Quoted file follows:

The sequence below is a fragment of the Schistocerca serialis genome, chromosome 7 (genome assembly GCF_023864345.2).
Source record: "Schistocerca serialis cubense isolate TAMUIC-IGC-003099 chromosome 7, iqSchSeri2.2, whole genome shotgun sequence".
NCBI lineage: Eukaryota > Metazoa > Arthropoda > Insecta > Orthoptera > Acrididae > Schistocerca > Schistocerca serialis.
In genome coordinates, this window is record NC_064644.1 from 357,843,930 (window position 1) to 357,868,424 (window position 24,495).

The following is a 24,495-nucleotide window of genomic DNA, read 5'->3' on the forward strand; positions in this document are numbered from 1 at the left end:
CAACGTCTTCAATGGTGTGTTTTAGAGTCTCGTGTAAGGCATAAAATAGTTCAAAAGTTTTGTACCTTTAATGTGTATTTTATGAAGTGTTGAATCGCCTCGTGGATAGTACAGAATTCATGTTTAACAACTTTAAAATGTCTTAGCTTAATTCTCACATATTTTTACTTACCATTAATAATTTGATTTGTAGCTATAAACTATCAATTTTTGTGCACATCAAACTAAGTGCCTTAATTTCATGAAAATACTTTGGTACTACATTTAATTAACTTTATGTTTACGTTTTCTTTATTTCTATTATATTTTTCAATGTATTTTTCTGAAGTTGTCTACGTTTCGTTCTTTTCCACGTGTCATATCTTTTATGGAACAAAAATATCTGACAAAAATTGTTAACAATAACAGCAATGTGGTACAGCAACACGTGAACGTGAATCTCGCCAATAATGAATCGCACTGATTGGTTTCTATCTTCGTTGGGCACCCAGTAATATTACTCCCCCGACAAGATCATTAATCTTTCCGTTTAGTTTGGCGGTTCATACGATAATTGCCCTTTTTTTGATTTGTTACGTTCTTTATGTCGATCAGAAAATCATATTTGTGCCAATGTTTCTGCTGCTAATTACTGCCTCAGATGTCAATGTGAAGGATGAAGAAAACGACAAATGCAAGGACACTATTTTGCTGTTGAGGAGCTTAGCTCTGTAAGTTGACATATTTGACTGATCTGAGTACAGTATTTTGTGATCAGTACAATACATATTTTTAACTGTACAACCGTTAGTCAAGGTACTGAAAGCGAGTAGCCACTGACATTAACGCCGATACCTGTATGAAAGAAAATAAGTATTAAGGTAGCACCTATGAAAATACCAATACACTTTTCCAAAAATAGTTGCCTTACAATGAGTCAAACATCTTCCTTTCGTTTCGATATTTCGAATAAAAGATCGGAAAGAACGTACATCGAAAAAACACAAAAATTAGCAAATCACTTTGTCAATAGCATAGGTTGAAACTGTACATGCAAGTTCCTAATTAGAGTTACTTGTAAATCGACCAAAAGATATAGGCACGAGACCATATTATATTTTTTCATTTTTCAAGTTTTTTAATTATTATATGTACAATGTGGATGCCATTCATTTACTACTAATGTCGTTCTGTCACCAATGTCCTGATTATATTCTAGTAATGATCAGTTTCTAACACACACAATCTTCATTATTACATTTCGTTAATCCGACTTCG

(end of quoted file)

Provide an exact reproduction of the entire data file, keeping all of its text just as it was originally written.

The sequence below is a fragment of the Schistocerca serialis genome, chromosome 7 (genome assembly GCF_023864345.2).
Source record: "Schistocerca serialis cubense isolate TAMUIC-IGC-003099 chromosome 7, iqSchSeri2.2, whole genome shotgun sequence".
NCBI lineage: Eukaryota > Metazoa > Arthropoda > Insecta > Orthoptera > Acrididae > Schistocerca > Schistocerca serialis.
In genome coordinates, this window is record NC_064644.1 from 357,843,930 (window position 1) to 357,868,424 (window position 24,495).

The following is a 24,495-nucleotide window of genomic DNA, read 5'->3' on the forward strand; positions in this document are numbered from 1 at the left end:
CAACGTCTTCAATGGTGTGTTTTAGAGTCTCGTGTAAGGCATAAAATAGTTCAAAAGTTTTGTACCTTTAATGTGTATTTTATGAAGTGTTGAATCGCCTCGTGGATAGTACAGAATTCATGTTTAACAACTTTAAAATGTCTTAGCTTAATTCTCACATATTTTTACTTACCATTAATAATTTGATTTGTAGCTATAAACTATCAATTTTTGTGCACATCAAACTAAGTGCCTTAATTTCATGAAAATACTTTGGTACTACATTTAATTAACTTTATGTTTACGTTTTCTTTATTTCTATTATATTTTTCAATGTATTTTTCTGAAGTTGTCTACGTTTCGTTCTTTTCCACGTGTCATATCTTTTATGGAACAAAAATATCTGACAAAAATTGTTAACAATAACAGCAATGTGGTACAGCAACACGTGAACGTGAATCTCGCCAATAATGAATCGCACTGATTGGTTTCTATCTTCGTTGGGCACCCAGTAATATTACTCCCCCGACAAGATCATTAATCTTTCCGTTTAGTTTGGCGGTTCATACGATAATTGCCCTTTTTTTGATTTGTTACGTTCTTTATGTCGATCAGAAAATCATATTTGTGCCAATGTTTCTGCTGCTAATTACTGCCTCAGATGTCAATGTGAAGGATGAAGAAAACGACAAATGCAAGGACACTATTTTGCTGTTGAGGAGCTTAGCTCTGTAAGTTGACATATTTGACTGATCTGAGTACAGTATTTTGTGATCAGTACAATACATATTTTTAACTGTACAACCGTTAGTCAAGGTACTGAAAGCGAGTAGCCACTGACATTAACGCCGATACCTGTATGAAAGAAAATAAGTATTAAGGTAGCACCTATGAAAATACCAATACACTTTTCCAAAAATAGTTGCCTTACAATGAGTCAAACATCTTCCTTTCGTTTCGATATTTCGAATAAAAGATCGGAAAGAACGTACATCGAAAAAACACAAAAATTAGCAAATCACTTTGTCAATAGCATAGGTTGAAACTGTACATGCAAGTTCCTAATTAGAGTTACTTGTAAATCGACCAAAAGATATAGGCACGAGACCATATTATATTTTTTCATTTTTCAAGTTTTTTAATTATTATATGTACAATGTGGATGCCATTCATTTACTACTAATGTCGTTCTGTCACCAATGTCCTGATTATATTCTAGTAATGATCAGTTTCTAACACACACAATCTTCATTATTACATTTCGTTAATCCGACTTCG